Stay of drinking and driving charge granted where police videotaped accused’s toilet use

R. v. Joseph 2014 ONCJ 559 – The Honourable Justice Melvyn Green held that the s. 253(1)(a) of the Criminal Code charge was not made out based on the evidence, but the main reason for my post on this case is the second charge on which the defendant was arraigned, that of driving with a legally excessive BAC, which depended on the admissibility of the evidence respecting the defendant’s Breath readings.

The defendant’s s. 8 privacy rights as a result of the videotaping of his use of the toilet while in a holding cell at the OPP detachment was the issue. This invasion of the defendant’s privacy interests occurred before his BAC readings were obtained, thus establishing a temporal connection between the breach and the impugned evidence.

The department in question has three holding cells; two with vertical metal bars and a third with a solid metal door. Signage across from each of the two barred cells advises that the area is under video surveillance. The third cell is in a separate area and it is equipped with an overhead CCTV camera in a dome fitted to the ceiling. There is no signage cautioning detainees about video surveillance in or around this third cell. The defendant was placed in this third cell. The cell was empty, as were the two other cells. There is a constant live feed from the cell cameras to a large video monitor in the “constables’ room” at the detachment. Six to eight officers, both male and female, occupy this room at any given time, as do, on occasion, Ministry of Transport, emergency and towing personnel. The video panel is also visible to anyone passing the room.

There is a washroom between the booking room and the holding cell with the solid steel door and that washroom is not equipped with video surveillance. One of the arresting officers testified that before he lodged the defendant in a cell, he may have asked to use a toilet, but the defendant was placed in the cell with the steel door (which contains a toilet) rather than escorting him to the adjacent washroom. The officer said that no police policy prevented him from permitting the defendant to use the non-monitored washroom. At no time did the officer inform the defendant of the CCTV camera in his cell.

The frame of vision of the overhead camera in the defendant’s cell included an unobstructed view of the toilet. The video captured the defendant pulling down his pants and sitting on the toilet for about two minutes. An image, if somewhat blurry, of the defendant’s penis was visible for about six seconds. It cannot be said with certainty what bodily function, if any, the defendant performed. It does not appear that any toilet paper was used. Justice Green said:

“The breach of the defendant’s privacy interests was, in my view both unnecessary and avoidable. The OPP’s installation of video-monitoring of cells in the force’s detachments was undoubtedly well-intended. There are situations where concerns respecting prisoner health and safety, institutional security and the preservation of evidence justify the constant video surveillance of detainees. It is unclear, however, why every prisoner’s toilet functions and genitalia need be closely scrutinized and digitally preserved. Evidentiary concerns can generally be tackled by way of searches conducted before being lodged in a cell including, as is hardly uncommon, non-videotaped strip-searches by officers of the same gender as the detainee. Modesty screens (such, for example, as that described in R. v. Robb, 2014 ONCJ 514, at para. 7), hospital gowns or the provision of other coverings could readily mitigate the predictable privacy claims arising from the routine taping of prisoners’ use of a toilet. Nor, as with search-level determinations, does every prisoner present such degree of concern or jeopardy as to warrant constant video surveillance. (The defendant, by way of immediate example, was documented as negative for any health, safety or security risks and was polite and co-operative throughout the investigation.)”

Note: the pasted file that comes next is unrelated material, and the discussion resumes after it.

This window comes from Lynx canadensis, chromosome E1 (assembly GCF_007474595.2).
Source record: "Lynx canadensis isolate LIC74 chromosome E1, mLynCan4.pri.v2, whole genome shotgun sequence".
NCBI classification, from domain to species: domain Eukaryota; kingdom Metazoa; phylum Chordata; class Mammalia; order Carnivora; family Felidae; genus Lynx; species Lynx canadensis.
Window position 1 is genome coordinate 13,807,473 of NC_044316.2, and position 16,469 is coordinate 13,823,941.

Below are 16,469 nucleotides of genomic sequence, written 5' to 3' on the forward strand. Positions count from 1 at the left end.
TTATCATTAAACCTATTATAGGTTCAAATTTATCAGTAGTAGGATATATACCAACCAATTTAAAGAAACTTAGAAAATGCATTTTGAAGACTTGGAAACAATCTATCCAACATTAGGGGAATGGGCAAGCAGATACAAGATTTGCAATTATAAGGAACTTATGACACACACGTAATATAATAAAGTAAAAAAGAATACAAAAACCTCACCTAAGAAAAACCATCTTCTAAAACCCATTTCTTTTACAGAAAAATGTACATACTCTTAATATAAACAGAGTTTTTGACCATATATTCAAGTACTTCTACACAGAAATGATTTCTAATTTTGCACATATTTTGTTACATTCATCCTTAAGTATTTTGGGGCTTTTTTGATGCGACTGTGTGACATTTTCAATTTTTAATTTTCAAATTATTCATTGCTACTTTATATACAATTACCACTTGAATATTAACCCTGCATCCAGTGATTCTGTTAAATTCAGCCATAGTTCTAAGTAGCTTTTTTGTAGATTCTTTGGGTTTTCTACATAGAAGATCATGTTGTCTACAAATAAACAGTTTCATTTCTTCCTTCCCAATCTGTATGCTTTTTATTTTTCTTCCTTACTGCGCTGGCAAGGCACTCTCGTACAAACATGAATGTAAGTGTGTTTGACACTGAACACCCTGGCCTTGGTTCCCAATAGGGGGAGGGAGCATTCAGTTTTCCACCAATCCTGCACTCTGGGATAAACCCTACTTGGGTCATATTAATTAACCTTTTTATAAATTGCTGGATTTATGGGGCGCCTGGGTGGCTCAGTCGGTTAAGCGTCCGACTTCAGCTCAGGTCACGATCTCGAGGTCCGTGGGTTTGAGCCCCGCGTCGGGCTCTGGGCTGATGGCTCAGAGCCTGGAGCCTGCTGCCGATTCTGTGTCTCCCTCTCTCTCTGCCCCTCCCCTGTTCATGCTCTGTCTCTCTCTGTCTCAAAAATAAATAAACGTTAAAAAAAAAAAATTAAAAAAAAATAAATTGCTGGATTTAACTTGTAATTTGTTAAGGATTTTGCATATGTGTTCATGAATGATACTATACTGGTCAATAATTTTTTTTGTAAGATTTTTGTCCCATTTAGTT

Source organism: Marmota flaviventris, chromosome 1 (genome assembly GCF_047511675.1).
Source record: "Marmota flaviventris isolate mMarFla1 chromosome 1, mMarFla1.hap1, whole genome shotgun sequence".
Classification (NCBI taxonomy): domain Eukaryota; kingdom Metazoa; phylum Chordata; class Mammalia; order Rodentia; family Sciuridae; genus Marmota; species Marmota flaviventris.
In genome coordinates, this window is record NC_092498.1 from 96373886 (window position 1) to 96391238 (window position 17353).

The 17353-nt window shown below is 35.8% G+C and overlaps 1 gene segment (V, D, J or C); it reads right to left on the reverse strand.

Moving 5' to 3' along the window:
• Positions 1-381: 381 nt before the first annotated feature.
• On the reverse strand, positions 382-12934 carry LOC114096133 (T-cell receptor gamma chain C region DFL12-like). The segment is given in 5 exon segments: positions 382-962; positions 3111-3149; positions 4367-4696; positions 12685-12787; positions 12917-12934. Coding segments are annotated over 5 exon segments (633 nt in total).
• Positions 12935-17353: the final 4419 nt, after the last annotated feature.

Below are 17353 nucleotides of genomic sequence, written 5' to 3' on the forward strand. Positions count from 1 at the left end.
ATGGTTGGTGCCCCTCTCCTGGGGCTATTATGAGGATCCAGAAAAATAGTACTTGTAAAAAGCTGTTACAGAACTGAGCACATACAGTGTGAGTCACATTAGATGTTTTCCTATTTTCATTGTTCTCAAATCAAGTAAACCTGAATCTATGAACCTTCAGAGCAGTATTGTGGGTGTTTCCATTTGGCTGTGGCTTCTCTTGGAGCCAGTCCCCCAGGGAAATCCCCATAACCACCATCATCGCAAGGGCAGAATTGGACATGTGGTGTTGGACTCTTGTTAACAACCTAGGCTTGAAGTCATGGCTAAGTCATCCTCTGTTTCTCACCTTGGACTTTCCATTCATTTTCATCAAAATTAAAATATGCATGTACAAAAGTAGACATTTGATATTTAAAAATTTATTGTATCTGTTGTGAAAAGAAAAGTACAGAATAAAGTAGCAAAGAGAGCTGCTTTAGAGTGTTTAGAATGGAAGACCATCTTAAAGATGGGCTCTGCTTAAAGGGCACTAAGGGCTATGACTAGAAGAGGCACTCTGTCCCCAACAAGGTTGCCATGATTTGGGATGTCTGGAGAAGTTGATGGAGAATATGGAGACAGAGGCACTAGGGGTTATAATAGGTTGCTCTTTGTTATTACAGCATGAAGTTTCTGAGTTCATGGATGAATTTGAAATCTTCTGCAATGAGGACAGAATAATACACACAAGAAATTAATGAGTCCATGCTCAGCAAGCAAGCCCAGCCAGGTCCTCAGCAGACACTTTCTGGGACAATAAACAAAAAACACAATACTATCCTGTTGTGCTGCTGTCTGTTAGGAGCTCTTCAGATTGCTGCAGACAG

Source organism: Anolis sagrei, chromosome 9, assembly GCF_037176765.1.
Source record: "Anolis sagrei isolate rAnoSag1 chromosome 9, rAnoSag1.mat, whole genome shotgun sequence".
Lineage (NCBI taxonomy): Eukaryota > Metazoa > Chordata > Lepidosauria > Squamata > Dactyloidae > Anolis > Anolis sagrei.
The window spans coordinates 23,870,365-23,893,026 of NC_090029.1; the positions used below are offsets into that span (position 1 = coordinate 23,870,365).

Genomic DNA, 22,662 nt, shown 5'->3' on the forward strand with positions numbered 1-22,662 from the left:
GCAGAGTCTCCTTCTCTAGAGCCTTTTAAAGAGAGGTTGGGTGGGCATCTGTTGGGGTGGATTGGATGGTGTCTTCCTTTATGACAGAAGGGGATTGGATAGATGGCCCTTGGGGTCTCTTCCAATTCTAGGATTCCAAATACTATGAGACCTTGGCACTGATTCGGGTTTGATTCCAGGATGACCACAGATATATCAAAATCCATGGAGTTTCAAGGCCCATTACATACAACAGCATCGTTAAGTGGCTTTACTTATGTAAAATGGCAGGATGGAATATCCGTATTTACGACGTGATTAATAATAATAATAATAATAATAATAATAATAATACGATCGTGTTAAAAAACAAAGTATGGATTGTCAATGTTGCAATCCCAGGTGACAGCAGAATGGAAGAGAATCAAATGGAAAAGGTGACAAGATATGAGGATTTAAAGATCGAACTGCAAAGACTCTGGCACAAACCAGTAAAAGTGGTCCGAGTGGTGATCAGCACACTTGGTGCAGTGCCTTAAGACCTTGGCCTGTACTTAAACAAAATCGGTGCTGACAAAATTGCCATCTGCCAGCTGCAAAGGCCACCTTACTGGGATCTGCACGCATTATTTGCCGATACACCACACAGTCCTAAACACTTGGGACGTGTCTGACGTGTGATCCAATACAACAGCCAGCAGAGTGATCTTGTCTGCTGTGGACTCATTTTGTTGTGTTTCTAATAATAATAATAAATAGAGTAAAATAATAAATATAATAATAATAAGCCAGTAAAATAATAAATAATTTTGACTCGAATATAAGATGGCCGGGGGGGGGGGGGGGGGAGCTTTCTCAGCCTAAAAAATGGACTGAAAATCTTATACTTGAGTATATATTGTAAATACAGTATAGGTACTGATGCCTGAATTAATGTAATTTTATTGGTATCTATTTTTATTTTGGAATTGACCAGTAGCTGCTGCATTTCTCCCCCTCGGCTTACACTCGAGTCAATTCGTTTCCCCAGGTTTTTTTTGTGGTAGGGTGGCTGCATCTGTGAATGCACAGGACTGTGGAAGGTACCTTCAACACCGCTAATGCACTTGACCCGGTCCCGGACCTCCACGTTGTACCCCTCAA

Justice Green said it is at least arguable that the video-taping of prisoners’ use of a toilet is even more invasive than strip searches in so far as the privacy violation is exposed to an unknown number of others and indefinitely preserved. Especially, said Justice Green, having been alerted to judicial expressions of concern respecting constitutional improprieties at least a year before the defendant’s arrest, it is almost incomprehensible that the force awaited appellate authority before recalibrating the balance between safety and privacy. These systematic or institutional considerations clearly argue against admission of the defendant’s BAC results.

Justice Green said the video recording of any prisoner’s toilet functions is a violation of his or her personal dignity and bodily integrity. The defendant had never previously been in police custody. He assumed his cell’s solid steel door afforded him a measure of privacy. No one suggested otherwise. He was left feeling angry, disgusted and personally violated when he learned, only through disclosure, that his use of a toilet and images of his penis had been displayed indiscriminately to police and possibly other personnel in the detachment’s common room and permanently preserved on videotape.

The result: Justice Green excluded the evidence of the Breath tests. As the Crown’s case respecting driving with an excessive BAC was dependent on this evidence, an acquittal was entered.

 

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